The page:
Wednesday, November 10, 2010

Georgia Public Schools & School Vouchers

We all know the republicans love School Vouchers to death, which will divert public money to the private sector, therefore putting Georgia Public Schools on a sure path towards a sure, but slow death.

Let's face it, the School Voucher issue is about politics. Nothing else!

12 years ago, Grover Norquist, one of the most influential Republican strategists said in a 1998 interview with Insight , the magazine of the conservative Washington Times, has long recognized the partisan value of vouchers, sometimes euphemistically referred to as "choice." "School choice reaches right into the heart of the Democratic coalition and takes people out of it.

The teacher unions back up their support for the Democratic Party with money and grassroots organization. After all, public schools exist in every municipality and county in the state. Unlike manufacturing, teaching cannot be outsourced to Mexico, China, or Bangladesh.

School vouchers are a way to diminish that power. "School choice allows children and money to leave the system, and that means there will be fewer public teacher jobs, lower union membership, and lower dues. It's long been obvious that vouchers are an attack on teacher unions. The main motivation of some of the choice supporters was to weaken public education unions. Another thing, eliminating public education may seem un-American. but a growing number of movement conservatives have signed a so-called proclamation from the Alliance for the Separation of School and State that favors ending government involvement in education.

While universal vouchers remain the goal, for tactical reasons conservatives have wrapped vouchers in the mantle of concern for poor African Americans and Latinos. Indeed,some voucher supporters are fond of calling school choice the new civil rights movement. This plays well not only with voters of color but also with liberal suburban whites who, while they may be leery of allowing significant numbers of minorities into their schools, nonetheless support the concept of equal rights for all.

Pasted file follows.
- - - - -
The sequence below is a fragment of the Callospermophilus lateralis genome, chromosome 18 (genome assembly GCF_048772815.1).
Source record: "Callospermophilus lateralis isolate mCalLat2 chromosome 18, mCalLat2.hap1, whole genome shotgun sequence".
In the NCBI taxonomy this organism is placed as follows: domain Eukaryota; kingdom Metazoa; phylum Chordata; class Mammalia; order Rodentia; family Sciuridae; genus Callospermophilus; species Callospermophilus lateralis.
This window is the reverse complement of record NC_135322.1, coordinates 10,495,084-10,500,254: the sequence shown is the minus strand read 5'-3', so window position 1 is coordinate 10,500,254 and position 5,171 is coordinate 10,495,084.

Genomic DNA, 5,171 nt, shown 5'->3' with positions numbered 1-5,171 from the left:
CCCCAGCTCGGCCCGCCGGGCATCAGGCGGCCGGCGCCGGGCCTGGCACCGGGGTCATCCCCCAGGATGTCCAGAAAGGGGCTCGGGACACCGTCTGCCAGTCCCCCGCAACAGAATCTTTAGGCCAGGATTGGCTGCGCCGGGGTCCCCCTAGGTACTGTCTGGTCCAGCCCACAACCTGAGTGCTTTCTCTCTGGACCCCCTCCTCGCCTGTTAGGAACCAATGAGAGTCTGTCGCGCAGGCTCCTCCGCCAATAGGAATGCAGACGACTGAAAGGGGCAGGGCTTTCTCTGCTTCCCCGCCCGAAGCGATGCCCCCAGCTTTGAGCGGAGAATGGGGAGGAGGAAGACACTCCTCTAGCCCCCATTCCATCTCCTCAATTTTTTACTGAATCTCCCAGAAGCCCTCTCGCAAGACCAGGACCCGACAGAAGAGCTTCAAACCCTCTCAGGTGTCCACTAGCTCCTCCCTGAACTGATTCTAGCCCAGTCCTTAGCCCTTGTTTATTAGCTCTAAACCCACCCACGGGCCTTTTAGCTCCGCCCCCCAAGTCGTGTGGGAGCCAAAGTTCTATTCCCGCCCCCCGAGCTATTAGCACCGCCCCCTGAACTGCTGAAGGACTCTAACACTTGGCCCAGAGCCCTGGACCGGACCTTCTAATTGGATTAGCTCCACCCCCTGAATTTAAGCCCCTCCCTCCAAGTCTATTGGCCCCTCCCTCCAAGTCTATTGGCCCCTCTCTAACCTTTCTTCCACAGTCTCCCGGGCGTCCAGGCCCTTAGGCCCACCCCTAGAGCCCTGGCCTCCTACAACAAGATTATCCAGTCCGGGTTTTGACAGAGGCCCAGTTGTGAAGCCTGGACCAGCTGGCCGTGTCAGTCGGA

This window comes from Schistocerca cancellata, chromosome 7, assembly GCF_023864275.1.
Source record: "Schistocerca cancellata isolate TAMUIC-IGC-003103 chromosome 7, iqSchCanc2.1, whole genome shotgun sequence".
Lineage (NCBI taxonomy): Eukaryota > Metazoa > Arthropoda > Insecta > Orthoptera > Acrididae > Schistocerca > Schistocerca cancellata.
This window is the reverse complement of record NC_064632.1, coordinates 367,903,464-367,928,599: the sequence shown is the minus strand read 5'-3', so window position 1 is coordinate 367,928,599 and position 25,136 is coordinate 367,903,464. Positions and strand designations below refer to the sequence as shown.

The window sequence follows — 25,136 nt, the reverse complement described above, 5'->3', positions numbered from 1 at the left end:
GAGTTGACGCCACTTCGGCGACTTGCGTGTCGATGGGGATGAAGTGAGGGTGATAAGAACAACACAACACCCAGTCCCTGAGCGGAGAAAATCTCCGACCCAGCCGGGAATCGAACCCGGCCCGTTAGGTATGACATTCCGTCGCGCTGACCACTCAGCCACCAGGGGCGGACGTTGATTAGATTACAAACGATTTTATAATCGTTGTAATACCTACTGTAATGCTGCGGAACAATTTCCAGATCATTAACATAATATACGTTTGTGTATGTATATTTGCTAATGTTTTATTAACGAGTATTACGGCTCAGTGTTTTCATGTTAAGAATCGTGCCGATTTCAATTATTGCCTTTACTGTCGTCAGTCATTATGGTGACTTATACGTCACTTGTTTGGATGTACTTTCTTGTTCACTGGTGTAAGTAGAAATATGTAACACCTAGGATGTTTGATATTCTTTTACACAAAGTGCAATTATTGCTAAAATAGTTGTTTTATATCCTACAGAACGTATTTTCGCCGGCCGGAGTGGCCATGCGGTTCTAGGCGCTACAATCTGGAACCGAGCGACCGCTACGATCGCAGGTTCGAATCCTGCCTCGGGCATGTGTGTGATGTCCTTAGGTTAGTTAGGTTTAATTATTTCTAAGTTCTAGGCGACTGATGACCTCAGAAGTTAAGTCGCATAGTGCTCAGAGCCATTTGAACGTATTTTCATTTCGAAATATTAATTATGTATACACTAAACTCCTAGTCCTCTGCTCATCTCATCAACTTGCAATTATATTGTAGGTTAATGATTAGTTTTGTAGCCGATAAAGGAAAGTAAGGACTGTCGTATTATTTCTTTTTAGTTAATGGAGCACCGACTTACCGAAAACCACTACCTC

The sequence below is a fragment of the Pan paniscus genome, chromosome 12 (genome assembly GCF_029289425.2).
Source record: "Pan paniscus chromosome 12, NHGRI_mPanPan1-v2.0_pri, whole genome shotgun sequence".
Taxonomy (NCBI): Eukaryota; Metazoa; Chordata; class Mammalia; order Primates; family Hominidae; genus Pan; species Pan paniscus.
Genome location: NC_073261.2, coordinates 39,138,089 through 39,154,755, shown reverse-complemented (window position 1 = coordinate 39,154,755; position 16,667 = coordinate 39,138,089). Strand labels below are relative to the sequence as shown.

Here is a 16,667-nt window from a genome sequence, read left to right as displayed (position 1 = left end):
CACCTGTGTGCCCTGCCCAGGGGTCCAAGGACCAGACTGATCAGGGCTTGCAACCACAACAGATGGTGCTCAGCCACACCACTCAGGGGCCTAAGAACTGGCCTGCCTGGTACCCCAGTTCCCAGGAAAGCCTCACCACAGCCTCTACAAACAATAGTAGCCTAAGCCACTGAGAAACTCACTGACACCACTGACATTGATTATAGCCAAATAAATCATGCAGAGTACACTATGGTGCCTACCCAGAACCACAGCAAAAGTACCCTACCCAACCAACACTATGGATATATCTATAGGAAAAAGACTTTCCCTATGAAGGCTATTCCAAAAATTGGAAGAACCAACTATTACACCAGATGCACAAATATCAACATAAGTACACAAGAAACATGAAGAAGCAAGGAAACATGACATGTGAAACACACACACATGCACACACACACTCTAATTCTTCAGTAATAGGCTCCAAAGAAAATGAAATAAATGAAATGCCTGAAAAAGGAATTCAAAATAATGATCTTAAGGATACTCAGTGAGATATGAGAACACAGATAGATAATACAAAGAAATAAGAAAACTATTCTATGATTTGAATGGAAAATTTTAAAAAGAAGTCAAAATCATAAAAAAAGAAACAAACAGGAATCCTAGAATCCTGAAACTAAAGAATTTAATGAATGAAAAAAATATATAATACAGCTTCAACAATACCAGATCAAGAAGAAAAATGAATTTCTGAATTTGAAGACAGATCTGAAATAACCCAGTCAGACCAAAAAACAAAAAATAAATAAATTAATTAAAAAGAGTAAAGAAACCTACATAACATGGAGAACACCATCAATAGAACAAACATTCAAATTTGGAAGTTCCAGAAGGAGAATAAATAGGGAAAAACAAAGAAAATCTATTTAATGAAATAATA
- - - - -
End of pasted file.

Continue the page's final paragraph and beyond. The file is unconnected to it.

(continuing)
Even if Republicans fail to woo African Americans and Latinos to the Republican Party, they may dampen African American and Latino voter turnout--a neutralization strategy, as it were. The Republican emphasis on vouchers runs the risk of alienating moderate Republicans who support public education. Such support is strong not only in rural areas where public schools are a vital part of the community and private schools are few, but also in suburban communities with strong, well-funded public schools.

But that won't stop conservatives , who view vouchers as a key ingredient in their effort to "downsize" government services. "The problem is that the federal government hands out billions of dollars, and people will lie, cheat, steal, or bribe to get it.

If you have a big cake, and you put it under the sink and then you wonder why the cockroaches are in your kitchen, I don't think any sprays or blocking the holes in the walls are going to get rid of the cockroaches. You've got to throw the cake in the trash so that the cockroaches don't have something to come for."

The people of Georgia do not view public schoolteachers and students as cockroaches. The overwhelming majority strongly support public schools. They don't want them dismantled; they just want them to work better.

But you can expect that with a increased majority in both Chambers & with Nathan Deal in control of the mansion, the thought of school vouchers maybe one step close to reality.

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